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The story of when Archie met Jesus.

Al Hartley was the son of a congressman, a renowned Archie Comics illustrator, and, later, a born-again Christian. Two of those factoids came together to give rise to some of the most culturally interesting comic books of the Bronze Age, but before we discuss that, let’s learn a little more about Inkpot Award winning comic book legend Al Hartley.

Born in New Jersey to Hazel Hartley and Congressman Fred Hartley, Jr., Al said his father encouraged his early interest in art. “He knew I wanted to draw from the time I could hold a crayon… My father wanted me to pursue my own dreams and never attempted to steer me in any other direction.

So, that’s what he did. In fact, Hartley drew for the local newspaper while he was still in high school and had sold a few illustrations to magazines before the United States joined World War II, after which Mr. Hartley enlisted in the U.S. Army Air Corps and flew 20 missions as a B-17 Flying Fortress bomber pilot in Europe.

Story by Stan Lee with art by Al Hartley. Published 1964.

Almost immediately after the end of the war, Hartley found work in comics, first with Pines, then with Timely, the company best known as the progenitor of Marvel Comics. Hartley began freelancing for editor Stan Lee, drawing “Patsy Walker.” This would be the beginning of a two decade association with the character and would lead to more and more work for Hartley.

Hartley shortly developed a reputation as a talented and versatile artist, so he’d ultimately go on to contribute to dozens of romance, western, and detective comics by the 1950s. War comics had become very popular by then and Hartley’s work can be found in those as well.

Hartley recalled, “I’d developed enough of a reputation that it wasn’t difficult to get a job at Timely in 1949. Stan Lee knew my work and hired me. When I started working with Stan, he wrote most of my stories, although I later wrote all of my own stories. We did all kinds of genres: war, Westerns, detective, science-fiction — you name it. … We’d take a theme, and I’d illustrate the story. There were no typed scripts, just a very loose plot line. It was my job to draw the story with as much excitement, surprise, and suspense as I could. Then, Stan would write the dialogue [in the manner of what would be called the “Marvel Method“].”

Ironically, superheroes were the one genre that wasn’t quite Hartley’s forte. Hartley drew a single Marvel superhero comic in the 60s – Journey into Mystery #90 – but it was not well-received by Lee, so ending Hartley’s experience with superheroes. But Hartley had continued his work with Patsy Walker until 1967, plus added many more teen-girl titles to his résumé.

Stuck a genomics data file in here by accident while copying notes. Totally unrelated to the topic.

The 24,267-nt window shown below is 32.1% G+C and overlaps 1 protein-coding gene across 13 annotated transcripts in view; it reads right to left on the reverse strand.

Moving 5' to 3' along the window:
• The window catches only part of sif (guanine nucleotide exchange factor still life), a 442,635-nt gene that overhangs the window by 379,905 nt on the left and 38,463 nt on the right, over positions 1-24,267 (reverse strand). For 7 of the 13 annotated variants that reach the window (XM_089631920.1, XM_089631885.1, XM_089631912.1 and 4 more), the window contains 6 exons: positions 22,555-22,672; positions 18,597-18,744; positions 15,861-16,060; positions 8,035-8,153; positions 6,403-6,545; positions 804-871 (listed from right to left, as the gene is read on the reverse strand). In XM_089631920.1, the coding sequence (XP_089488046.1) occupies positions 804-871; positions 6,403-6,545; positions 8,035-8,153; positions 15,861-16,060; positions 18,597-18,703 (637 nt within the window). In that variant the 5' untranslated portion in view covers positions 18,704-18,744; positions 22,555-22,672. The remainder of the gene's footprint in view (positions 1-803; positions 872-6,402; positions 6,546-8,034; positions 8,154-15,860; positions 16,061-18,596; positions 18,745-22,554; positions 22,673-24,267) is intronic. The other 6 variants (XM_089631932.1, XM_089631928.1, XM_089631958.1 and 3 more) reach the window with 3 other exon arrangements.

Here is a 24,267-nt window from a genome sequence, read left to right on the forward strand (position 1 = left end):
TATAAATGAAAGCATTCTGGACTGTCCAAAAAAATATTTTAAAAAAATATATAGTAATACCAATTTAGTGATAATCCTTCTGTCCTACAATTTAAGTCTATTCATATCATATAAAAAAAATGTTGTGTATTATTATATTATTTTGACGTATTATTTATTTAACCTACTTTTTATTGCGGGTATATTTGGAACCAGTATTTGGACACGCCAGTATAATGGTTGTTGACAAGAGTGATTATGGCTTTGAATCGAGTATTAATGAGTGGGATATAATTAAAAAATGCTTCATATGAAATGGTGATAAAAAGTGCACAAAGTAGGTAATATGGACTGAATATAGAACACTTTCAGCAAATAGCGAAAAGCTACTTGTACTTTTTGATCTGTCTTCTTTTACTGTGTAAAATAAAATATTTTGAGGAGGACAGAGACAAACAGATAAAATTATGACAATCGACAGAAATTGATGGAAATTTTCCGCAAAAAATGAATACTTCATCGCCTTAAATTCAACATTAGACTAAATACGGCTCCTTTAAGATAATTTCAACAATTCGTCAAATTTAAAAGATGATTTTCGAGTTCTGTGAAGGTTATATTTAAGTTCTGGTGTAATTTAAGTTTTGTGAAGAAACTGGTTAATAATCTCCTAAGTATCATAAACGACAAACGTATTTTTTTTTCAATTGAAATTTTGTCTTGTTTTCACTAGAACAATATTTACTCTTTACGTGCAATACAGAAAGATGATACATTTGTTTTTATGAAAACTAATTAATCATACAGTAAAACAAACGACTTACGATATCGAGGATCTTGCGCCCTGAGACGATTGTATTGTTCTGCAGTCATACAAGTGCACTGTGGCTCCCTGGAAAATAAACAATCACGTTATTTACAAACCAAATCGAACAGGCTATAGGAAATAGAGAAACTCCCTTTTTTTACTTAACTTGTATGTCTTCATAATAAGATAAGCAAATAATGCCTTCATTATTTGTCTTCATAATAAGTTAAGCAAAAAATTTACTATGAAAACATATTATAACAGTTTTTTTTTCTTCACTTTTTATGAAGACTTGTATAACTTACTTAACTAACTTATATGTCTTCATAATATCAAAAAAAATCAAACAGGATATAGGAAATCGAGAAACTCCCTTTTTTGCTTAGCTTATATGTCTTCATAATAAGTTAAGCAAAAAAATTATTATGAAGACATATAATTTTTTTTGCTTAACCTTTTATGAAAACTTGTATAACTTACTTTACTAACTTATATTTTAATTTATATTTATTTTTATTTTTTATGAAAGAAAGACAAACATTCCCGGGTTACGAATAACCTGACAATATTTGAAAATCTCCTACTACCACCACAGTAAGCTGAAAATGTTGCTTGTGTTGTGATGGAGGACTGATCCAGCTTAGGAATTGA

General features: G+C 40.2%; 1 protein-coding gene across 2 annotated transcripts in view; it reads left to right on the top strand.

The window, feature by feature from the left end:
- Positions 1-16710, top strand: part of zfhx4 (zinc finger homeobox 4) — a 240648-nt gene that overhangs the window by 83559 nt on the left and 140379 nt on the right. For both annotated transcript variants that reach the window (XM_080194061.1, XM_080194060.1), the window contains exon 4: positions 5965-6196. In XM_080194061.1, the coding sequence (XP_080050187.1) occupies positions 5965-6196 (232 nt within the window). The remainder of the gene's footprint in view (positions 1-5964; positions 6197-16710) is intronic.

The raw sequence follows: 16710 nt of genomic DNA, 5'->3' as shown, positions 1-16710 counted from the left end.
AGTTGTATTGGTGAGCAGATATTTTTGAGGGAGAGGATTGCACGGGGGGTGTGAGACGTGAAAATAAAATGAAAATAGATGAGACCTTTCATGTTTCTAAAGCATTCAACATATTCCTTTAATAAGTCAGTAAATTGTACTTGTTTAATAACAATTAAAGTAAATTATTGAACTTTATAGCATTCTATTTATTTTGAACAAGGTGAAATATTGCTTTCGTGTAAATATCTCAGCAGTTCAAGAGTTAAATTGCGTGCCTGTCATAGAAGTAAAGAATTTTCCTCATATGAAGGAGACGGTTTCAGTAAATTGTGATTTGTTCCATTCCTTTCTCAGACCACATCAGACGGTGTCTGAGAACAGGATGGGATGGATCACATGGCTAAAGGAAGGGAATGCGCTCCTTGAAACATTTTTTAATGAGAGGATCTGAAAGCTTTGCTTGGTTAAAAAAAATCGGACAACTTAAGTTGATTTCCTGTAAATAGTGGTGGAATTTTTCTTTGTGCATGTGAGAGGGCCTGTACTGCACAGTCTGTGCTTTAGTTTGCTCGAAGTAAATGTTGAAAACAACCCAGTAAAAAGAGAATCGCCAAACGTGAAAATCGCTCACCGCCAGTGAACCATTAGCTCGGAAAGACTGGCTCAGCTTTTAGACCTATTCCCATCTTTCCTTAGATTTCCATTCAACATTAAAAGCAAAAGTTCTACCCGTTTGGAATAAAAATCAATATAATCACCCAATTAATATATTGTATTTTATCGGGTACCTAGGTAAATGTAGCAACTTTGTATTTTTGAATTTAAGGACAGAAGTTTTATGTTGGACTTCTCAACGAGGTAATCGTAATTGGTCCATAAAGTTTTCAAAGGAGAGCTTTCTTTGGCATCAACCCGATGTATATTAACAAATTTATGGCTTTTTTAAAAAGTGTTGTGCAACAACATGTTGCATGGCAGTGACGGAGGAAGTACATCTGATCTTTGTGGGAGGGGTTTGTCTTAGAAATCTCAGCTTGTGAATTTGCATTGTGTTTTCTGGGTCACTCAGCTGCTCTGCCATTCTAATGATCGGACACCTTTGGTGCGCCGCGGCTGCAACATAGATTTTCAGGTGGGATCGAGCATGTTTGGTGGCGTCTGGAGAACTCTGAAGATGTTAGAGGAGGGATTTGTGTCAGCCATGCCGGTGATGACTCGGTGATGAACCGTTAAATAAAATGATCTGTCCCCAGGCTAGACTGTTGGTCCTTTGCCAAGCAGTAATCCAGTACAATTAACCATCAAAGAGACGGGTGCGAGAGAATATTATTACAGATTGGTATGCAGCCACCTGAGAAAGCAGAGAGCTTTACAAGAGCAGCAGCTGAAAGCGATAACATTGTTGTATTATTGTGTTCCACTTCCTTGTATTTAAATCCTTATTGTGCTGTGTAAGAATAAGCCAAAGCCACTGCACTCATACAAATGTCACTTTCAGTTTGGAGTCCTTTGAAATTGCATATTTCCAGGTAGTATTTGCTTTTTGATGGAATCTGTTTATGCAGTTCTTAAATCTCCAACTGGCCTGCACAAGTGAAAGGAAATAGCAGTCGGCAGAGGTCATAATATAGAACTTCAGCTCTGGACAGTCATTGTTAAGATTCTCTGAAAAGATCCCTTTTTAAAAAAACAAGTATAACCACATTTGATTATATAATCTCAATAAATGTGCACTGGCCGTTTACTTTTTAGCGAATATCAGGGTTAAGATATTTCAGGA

It was this work on teen-girl titles that laid the foundation for what Hartley became best known for: Archie Comics. Yet just before his work with Archie and right as his work with Patsy Walker was wrapping up, something significant happened to Hartley.

After two decades of incredible success in comics, Hartley was feeling “sterile, numb, and filled with fear.” His marriage was in trouble, his life seemed out of control, and he prayed for God to “take hold of [his] life.” He and his wife Hermine attended a prayer meeting together where he heard the pastor say, “Some things are impossible to man, but nothing is impossible to God.”

That day Hartley dedicated his life to God, lock, stock, and drawing board. But at time of his conversion in 1967, Hartley was drawing a “cheesecake” comic strip called “Pussycat” for a men’s magazine published by Marvel. When he told publisher Martin Goodman that he could no longer do the strip, and the reasons why he couldn’t, he lost all his other assignments and soon found himself completely out of work for the first time in his career.

But the Lord works in mysterious ways. Just a few days later new client called from “out of the blue” to offer him work. It was the editor of Archie Comics. And it was a perfect fit.

Al’s enthusiasm for Archie Comics showed. Many Archie fans highlight Hartley as the best 70s creative, and one who had a real talent for handling the individual characters’ personalities in skillful and interesting ways.”I just loved my work,” Hartley would say later.

Hartley would, at times, infuse those Archie comics with his Christian beliefs, a practice he was ultimately asked to dial back. A good company man, Hartley respected his publisher’s position and complied. But a seed had already been planted and that idea began to germinate.

First, a call came from publisher Fleming H. Revell asking if Hartley would be interested in doing a comic book version of The Cross and the Switchblade, a film based on the true story of David Wilkerson, a small-town preacher who gets caught in the shadows of a crime-ridden neighborhood in New York City with gang member Nicky Cruz.